Brainwaves are known for being especially difficult to measure.
Previously, EEGs had involved the application of 20 electrodes all around the patient's head.
It used the same kind of large equipment as for MRIs, and required a lengthy measurement period.
Taking a brainwave scan had been very challenging.
The precise placement of the electrodes and such
meant that very few doctors were specialized in it.
But with this elastic patch that adheres
to the forehead, it's much easier.
The simplification of brainwave measurement could bring fundamental changes to medical treatment.
This demonstrative experiment shows its possibilities for early detection of dementia, raising hopes for use in Japan's aging population.
Some patients suffer from dementia for which
medicine hasn't yet been developed.
Taking early action lets us make preparations
and relieve their symptoms.
This accessible, affordable, non-invasive
testing method holds great appeal.
In addition to brainwaves, the sheet can monitor other vital signs, with the potential for use in maternity health.
It could be used to observe
the movements of uterine muscles, and indirectly perform an ECG on the fetus.
This could herald a major medical advance.
I hope it can visualize what we've been
unable to see before.
Sekitani's base of operations is the Institute of Scientific and Industrial Research at Osaka University.
At this lab, the professor gives us a demonstration of assembly of the electrode sheet.
The first step in creating the device is inserting the thin sheet of rubber that houses it into a small printer.
It looks just like the printers people use to make
their own holiday greeting cards.
This is actually a cutting-edge technology
known as printed electronics.
Then a bright metallic paste is applied to the surface of the rubber.
It smoothly flows into the pattern of the circuits.
It's transferred like this...
Once heat is applied and the material dries, it's removed from the mold.
In this completed electrode sheet, rubber and electrodes expand as one.
This unique paste was key to the sheet's completion.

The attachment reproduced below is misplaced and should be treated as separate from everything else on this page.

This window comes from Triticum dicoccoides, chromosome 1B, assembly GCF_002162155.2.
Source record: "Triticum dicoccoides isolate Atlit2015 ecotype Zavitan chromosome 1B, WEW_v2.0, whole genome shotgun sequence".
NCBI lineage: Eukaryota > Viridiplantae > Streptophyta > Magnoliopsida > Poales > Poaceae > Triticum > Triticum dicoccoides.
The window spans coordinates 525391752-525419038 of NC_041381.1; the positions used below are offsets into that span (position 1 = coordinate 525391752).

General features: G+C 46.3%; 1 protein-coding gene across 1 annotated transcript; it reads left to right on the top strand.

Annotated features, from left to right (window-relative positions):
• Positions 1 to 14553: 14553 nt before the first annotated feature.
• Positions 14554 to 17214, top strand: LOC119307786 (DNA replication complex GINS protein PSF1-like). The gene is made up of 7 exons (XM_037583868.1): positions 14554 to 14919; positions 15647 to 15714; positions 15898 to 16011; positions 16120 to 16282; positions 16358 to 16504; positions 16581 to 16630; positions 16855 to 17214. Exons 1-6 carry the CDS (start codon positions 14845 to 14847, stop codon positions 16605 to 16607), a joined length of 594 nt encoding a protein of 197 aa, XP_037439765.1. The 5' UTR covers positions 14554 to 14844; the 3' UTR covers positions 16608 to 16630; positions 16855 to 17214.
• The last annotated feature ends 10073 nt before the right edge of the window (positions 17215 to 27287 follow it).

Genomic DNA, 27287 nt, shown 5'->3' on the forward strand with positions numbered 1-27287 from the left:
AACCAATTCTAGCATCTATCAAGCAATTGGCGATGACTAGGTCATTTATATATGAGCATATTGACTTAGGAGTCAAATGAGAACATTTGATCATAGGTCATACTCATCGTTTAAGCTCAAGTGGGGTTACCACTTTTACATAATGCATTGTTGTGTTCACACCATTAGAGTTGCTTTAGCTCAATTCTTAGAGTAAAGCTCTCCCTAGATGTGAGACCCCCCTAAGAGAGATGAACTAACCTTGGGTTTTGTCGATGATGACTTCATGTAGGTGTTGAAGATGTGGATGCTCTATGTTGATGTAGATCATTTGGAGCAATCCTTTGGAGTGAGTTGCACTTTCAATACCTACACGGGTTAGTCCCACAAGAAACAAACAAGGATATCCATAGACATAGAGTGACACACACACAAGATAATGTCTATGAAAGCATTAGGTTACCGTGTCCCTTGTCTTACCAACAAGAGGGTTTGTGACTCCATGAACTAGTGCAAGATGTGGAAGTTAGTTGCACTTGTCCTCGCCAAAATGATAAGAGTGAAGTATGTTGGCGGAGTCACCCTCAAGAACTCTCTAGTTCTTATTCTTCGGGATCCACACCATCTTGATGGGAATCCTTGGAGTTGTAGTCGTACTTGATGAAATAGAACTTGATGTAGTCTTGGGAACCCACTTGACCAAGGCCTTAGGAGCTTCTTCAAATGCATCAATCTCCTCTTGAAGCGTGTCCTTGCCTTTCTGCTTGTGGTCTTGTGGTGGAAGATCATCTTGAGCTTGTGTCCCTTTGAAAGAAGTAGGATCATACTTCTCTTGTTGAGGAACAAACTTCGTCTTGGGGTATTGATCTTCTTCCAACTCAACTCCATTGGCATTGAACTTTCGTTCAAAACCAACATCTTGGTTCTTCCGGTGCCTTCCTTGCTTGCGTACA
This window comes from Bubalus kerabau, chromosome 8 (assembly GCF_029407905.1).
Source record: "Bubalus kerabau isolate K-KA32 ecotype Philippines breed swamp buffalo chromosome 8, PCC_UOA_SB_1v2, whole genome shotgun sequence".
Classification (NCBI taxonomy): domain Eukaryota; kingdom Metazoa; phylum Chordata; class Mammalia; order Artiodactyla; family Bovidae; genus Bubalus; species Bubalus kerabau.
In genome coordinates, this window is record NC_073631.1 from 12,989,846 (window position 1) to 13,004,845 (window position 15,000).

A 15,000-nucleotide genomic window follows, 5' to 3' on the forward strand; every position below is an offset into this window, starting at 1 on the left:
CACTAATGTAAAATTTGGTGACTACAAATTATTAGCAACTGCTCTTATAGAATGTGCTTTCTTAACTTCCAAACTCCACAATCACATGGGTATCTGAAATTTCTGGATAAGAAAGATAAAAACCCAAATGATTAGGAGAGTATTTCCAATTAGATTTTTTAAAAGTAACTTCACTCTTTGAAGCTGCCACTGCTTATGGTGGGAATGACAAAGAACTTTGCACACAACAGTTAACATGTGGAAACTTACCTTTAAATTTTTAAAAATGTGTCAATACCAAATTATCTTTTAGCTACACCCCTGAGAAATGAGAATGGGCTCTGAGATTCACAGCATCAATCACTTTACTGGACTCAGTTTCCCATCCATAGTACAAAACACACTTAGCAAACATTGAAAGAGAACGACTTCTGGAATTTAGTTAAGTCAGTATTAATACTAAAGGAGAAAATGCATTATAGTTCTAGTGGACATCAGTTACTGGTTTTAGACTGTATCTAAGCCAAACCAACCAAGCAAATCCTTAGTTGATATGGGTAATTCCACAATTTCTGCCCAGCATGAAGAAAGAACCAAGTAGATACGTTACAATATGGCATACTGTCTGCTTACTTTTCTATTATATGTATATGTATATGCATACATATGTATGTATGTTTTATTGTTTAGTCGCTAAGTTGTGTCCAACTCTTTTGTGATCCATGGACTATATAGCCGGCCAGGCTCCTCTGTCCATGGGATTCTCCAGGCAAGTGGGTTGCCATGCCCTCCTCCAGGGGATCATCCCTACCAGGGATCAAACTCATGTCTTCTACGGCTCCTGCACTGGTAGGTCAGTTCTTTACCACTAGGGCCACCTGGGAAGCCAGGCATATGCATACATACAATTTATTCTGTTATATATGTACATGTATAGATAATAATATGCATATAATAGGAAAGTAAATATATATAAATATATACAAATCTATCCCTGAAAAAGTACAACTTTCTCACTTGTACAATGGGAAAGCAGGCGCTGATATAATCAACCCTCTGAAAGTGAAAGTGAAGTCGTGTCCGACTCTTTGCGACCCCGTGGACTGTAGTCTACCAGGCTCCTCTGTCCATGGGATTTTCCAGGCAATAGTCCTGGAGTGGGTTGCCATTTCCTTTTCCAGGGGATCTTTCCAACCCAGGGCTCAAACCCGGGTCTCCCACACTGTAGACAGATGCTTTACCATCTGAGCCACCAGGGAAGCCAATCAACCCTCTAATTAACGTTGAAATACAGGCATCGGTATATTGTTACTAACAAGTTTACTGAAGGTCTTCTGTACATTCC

It's a mass of Sekitani's creativity given form.
Just making this paste is extremely difficult.
It needs to be conductive, but elastic like rubber.
That requires the technology to mix very fine
metallic particles uniformly throughout the rubber paste.
Viewing the electrodes under an electron microscope reveals an interesting sight… Within the white rubber, black metallic particles appear as flakes.
These are particles of silver.
The special process to uniformly imbed them in the rubber was realized through three long years of research.
The result was the first nanomaterial of its kind.
Combining nano components results in a material
that still conducts electricity even when stretched out.
Even when extended, the internal particles maintain the circuit, allowing electricity to flow uninterrupted.
As elastic as conventional rubber, and yet with an unbroken flow… The device harnessed the possibilities of nanomaterials to intrigue people around the world.
Commercializing this experimental technology requires close cooperation from various business partners.
Sekitani pays a visit to an electronics manufacturer located in Ibaraki prefecture.
In order to increase production of the sheets and widen distribution, he's aggressively sought out new collaborators.
His role doesn't end at overseeing manufacturing as a whole.
He pays attention to the smallest details, including the resins and adhesives used.
The components are thermoplastic,
so they integrate just by applying heat.
They're completely different from flexible resins.
Stepping out of his lab to negotiate with specialists in a wide range of industries is yet another of Sekitani's roles.
We examine many different aspects so that the EEG sheet
can be used by many healthcare professionals.
Not just accuracy in construction,
but also ease of use and affordability are key.
I reaffirmed my belief that discussion
with those in the field is important.
To Sekitani, completion of the sheet is not the goal, but the starting point in making medical instruments accessible to the world.